相关报道：Some love stories are eternal. Romeo and Juliet. Heloise and Abelard. And Microsoft and Yahoo.
At a media conference in New York on Thursday, Microsoft Chief Executive Steve Ballmer said he expects to see fewer acquisitions until companies get used to selling at lower prices. 'Nobody quite knows what asset values should be until the economy re-sets,' Ballmer is quoted as saying in a Dow Jones Newswires article.
But who needs a deal? Ballmer also set off a whole new round of Yahoo speculation, saying he would be open to discussing a search partnership with Yahoo's new chief, Carol Bartz.
Sure, Ballmer's statement isn't really anything new; he has been panting after Yahoo's search capabilities for months, and he reiterated at the software giant's strategy update in late February that he preferred a search deal with Yahoo but no outright acquisition. And make no mistake: the only things that have changed since Ballmer last made eyes at Yahoo is the passage of time and the fact that the Sunnyvale, Calif., company has a new chief executive.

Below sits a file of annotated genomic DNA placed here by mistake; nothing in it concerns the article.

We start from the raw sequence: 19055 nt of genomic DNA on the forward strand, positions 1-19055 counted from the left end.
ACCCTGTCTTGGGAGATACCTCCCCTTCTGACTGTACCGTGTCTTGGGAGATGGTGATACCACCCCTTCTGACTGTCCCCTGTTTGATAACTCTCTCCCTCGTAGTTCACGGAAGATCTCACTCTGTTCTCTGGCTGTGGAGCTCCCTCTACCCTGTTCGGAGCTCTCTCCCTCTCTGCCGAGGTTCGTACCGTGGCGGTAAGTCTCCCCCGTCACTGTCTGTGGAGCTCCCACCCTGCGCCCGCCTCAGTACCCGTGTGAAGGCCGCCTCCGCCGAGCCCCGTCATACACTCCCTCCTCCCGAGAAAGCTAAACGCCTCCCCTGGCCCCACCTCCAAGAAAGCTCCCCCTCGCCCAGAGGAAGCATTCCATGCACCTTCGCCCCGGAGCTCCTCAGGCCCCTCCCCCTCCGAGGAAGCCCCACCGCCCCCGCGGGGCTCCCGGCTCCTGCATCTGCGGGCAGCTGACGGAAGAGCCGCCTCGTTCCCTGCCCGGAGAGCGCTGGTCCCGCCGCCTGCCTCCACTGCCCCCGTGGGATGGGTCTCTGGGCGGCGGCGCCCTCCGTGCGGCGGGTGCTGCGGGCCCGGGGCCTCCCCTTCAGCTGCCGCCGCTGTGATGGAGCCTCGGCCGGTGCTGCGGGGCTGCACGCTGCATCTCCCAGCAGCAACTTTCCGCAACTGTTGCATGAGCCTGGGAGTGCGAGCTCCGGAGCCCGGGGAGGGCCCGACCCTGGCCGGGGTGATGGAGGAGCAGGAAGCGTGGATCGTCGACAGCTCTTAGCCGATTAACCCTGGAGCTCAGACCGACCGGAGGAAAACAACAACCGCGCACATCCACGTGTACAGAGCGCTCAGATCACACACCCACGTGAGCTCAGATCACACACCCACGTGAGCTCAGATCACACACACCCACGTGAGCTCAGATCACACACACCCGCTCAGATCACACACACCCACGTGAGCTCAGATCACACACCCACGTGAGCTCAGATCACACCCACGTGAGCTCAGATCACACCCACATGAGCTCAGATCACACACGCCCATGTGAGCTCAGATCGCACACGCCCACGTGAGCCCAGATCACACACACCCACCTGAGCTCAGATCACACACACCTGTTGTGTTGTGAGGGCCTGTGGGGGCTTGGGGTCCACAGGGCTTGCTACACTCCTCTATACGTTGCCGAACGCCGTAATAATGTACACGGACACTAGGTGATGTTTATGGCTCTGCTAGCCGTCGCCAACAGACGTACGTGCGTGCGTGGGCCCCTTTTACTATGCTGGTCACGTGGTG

A new CEO may be more receptive, but time is a double-edge sword. Sure, while Microsoft has stalked the Web search and advertising company, Yahoo's market value has declined - which would make any deal cheaper - and antitrust concerns over the market dominance of rival Google have picked up.
But on the flip side, both Microsoft and Yahoo still are losing market share in Internet search, and Standard & Poor's analyst Jim Yin expects that Microsoft 'will continue to lose marketshare in Internet search engine,' according to a March 11 research note. That decline has been visible over the past two years at both Microsoft and Yahoo, and there is little reason to expect that to ease or reverse itself.
Microsoft wants a search partnership with Yahoo in order to get bigger in the search business. The companies may really need each other to achieve the kind of scale that could challenge Google. But the advantage of size may not be enough if the two companies don't prove that together their market share will rise. A bigger stone only drops harder.